Saturday, June 23, 2007

Passing of a Grandfather - For a 12 year old.

Just when the memories of my grandfather are fresh in my mind. Blogger and writer Sam DeBrito presented this wonderful, heart-rending piece of memorial for her grandfather by 12-year old Pia from the remote town of Weipa in Queensland, Australia.

Hate, love and in-between

I hate funerals, everyone crying, whimpering and sobbing, Kleenex and soggy hankies flying everywhere. I can hear the Frank Sinatra My Way music sailing in as my grandfather's coffin is carried by my older cousins and relatives.

"Regrets I have a few but then again, too few to mention," I hear the deep, strong-as-a-lion voice of Sinatra belting in my ear. It is like a big annoying fly I can't get it out of my head, that won't ever go away.

I'm certainly not going to cry. I'm not that sad. There are an obese amount of people here, relatives I don't even know, you'd think my grandad was Elvis Presley or something. I'm sitting next to my mother who's literally crying her eyes out. She's looking at me sideways like I'm some extra-terrestrial. She must think my blood is made from ice and that my heart is a hard, freezing icebox, refusing to make any emotion whatsoever.

"He was a wonderful grandfather, Dad, and a mighty man all round," sobs my cousin Ben. He looks like a wreck, his eyes like gushing waterfalls, full of fresh, raw and clear water.

I've got better things to think about. It's in the middle of the day and the sun is outside, sauntering through the windows, bringing life into the dark and disturbed room. You'd never know it, there's nothing shining in here mentally. I'm too ashamed to look at anyone in case they take offence or get embarrassed.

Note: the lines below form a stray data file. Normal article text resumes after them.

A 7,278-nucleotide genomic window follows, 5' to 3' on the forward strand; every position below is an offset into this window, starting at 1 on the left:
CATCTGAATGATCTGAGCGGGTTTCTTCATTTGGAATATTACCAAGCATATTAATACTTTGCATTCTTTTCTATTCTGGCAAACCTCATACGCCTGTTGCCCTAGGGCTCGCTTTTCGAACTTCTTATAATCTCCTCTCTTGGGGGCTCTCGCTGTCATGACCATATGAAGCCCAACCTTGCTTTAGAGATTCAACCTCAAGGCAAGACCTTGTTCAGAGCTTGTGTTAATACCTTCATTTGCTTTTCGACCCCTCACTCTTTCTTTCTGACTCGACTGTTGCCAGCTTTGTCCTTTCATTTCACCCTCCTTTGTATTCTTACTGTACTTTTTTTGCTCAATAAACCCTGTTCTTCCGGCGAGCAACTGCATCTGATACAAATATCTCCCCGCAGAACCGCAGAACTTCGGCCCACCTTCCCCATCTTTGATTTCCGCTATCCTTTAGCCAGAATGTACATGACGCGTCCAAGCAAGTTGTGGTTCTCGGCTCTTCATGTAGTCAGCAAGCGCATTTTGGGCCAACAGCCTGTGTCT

Everyone is dressed very formally; tailored suits and dresses, good shoes, make-up. Most of the outfits consist of black, navy blue and brown - the most depressing colours in the rainbow. My grandmother is dressed up the best I have ever seen her, wearing a matching skirt and vest with horrible, 80's style, so-over-and-done-with shoulder pads. I feel like telling her to get with the times and throw them in the bin.

Everyone puts roses, daisies and tulips on my grandfather's coffin, which is made of hard oak with a nice glossy sheen, the best money can buy. Beautiful flowers, daffodils, tulips, some bright and some pastel - colours that stand out on the shiny coffin lid. They look fresh and premature like the beautiful gift of life has just burst into them.

I feel a lot of emotions: awkwardness, confusion, wonder, sadness. I start to remember. He was a wonderful man; tall, beer gut, bandy legs and a croaky voice. He liked a beer or two, or three or four. He was a great bloke to have as a grandfather; he treated me like a goddess, but with restrictions too. He taught me right from wrong, how to say a few Russian words and when a tomato was ripe enough to pick.

I'm suddenly struck by the fact he's no longer around. How will life go without him? I talked to him everyday, sometimes about my innermost thoughts and I never had to explain anything. I feel like an arrogant, too-good-for-this, too-high-class, insensitive idiot for not crying. I'm overcome with feelings of goodness and joy; the world feels like it has stopped, paused for a few moments.

A slow, long, wet drip slips from my eye and runs down my cheek. It feels like ice on my warm face. How did I let this happen?